The One Leaf: History of Tea Part 2



The tea leaf comes from an evergreen, perennial shrub called Camellia sinensis, a distant relative of the shiny-leaved camellia that we grow every where in the South.

It takes about 5 years for tea bushes to develop, but after that they can be harvested for over 50 years. The flavor of the harvested tea varies from day to day, depending on the weather, the soil and the climate.  If a tea bush is on a sunny slope the leaves will taste different than a tea bush on a shady one.

Just the very tip and top leave of each branch go into making that perfect cup, and the best quality teas are still harvested by hand around the world, in India, Pakistan, Nepal, Sri Lanka, parts of Africa and parts of South America.

If tea is picked by machine, the coarser leaves and stems are often picked along with the tender leaves. These coarser leaves are cut, torn, and crushed to create powder that will brew quickly and be used in instant tea and tea bags.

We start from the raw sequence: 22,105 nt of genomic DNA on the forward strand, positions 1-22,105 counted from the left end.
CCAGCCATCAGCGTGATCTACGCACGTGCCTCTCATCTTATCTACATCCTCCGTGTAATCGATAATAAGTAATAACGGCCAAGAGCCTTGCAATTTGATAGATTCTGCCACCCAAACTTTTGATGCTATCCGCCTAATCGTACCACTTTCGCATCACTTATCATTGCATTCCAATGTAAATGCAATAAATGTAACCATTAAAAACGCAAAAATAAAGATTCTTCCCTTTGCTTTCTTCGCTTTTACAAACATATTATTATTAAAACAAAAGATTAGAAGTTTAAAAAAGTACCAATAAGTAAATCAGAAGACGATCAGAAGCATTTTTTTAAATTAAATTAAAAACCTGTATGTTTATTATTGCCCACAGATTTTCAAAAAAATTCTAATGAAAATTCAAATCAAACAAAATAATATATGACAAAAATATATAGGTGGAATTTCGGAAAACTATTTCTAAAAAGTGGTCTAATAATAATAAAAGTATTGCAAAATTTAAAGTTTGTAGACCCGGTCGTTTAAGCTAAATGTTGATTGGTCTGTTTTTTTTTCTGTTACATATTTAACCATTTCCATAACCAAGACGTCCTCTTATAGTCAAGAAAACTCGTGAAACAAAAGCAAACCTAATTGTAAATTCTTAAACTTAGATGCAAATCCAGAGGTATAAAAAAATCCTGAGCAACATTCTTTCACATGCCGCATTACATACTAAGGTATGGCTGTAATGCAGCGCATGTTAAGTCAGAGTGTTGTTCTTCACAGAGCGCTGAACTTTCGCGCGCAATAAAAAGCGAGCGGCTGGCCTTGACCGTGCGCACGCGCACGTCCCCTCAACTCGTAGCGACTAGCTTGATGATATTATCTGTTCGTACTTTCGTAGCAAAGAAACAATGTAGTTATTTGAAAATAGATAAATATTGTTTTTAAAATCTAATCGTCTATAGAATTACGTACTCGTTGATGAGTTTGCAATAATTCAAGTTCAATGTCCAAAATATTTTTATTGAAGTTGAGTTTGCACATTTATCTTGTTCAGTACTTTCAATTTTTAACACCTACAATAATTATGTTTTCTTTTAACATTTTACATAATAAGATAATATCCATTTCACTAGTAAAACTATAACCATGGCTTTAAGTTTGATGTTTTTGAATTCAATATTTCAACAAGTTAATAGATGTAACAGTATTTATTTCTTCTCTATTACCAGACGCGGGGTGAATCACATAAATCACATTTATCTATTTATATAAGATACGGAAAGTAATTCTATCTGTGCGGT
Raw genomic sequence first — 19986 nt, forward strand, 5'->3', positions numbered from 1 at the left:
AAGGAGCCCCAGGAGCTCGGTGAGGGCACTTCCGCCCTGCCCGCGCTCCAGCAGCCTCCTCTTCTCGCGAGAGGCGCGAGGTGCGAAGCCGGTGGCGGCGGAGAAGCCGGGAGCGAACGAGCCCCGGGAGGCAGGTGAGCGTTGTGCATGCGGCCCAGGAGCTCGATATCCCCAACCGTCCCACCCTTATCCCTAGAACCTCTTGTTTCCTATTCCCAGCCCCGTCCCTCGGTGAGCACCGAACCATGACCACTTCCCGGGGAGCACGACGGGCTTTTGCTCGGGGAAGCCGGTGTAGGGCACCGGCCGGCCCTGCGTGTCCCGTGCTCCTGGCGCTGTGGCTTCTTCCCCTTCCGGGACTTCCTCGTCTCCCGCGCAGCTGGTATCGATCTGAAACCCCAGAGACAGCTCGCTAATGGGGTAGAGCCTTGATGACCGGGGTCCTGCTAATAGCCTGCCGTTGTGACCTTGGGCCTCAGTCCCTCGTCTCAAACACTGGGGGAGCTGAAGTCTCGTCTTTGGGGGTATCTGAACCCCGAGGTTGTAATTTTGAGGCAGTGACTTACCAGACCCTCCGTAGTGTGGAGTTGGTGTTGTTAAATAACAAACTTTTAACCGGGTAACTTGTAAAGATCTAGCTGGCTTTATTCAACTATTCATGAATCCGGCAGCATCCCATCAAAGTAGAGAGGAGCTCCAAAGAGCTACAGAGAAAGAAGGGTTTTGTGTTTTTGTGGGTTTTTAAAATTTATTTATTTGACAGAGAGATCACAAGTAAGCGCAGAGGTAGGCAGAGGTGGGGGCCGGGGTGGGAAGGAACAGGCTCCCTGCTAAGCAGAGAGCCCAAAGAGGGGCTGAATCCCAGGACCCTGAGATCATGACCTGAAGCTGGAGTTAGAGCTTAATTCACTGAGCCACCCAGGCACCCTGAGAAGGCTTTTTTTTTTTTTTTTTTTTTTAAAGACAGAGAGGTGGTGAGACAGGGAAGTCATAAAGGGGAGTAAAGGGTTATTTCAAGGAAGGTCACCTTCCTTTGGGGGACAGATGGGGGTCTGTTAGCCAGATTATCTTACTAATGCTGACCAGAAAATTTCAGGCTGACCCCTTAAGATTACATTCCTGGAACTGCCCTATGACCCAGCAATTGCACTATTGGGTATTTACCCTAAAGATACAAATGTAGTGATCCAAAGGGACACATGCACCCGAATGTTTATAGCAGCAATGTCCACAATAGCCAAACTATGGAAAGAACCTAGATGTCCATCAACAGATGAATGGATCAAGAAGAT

Next time we will look at how one plant can turn into so many different varieties of Tea.

Enjoy your day and don’t forget to take some time for Tea!"... how can you call yourself a true tea-lover if you destroy the flavour of your tea by putting sugar in it? It would be equally reasonable to put in pepper or salt."  Tea is meant to be bitter, just as beer is meant to be bitter. If you sweeten it, you are no longer tasting the tea, you are merely tasting the sugar; you could make a very similar drink by dissolving sugar in plain hot water." George Orwell:

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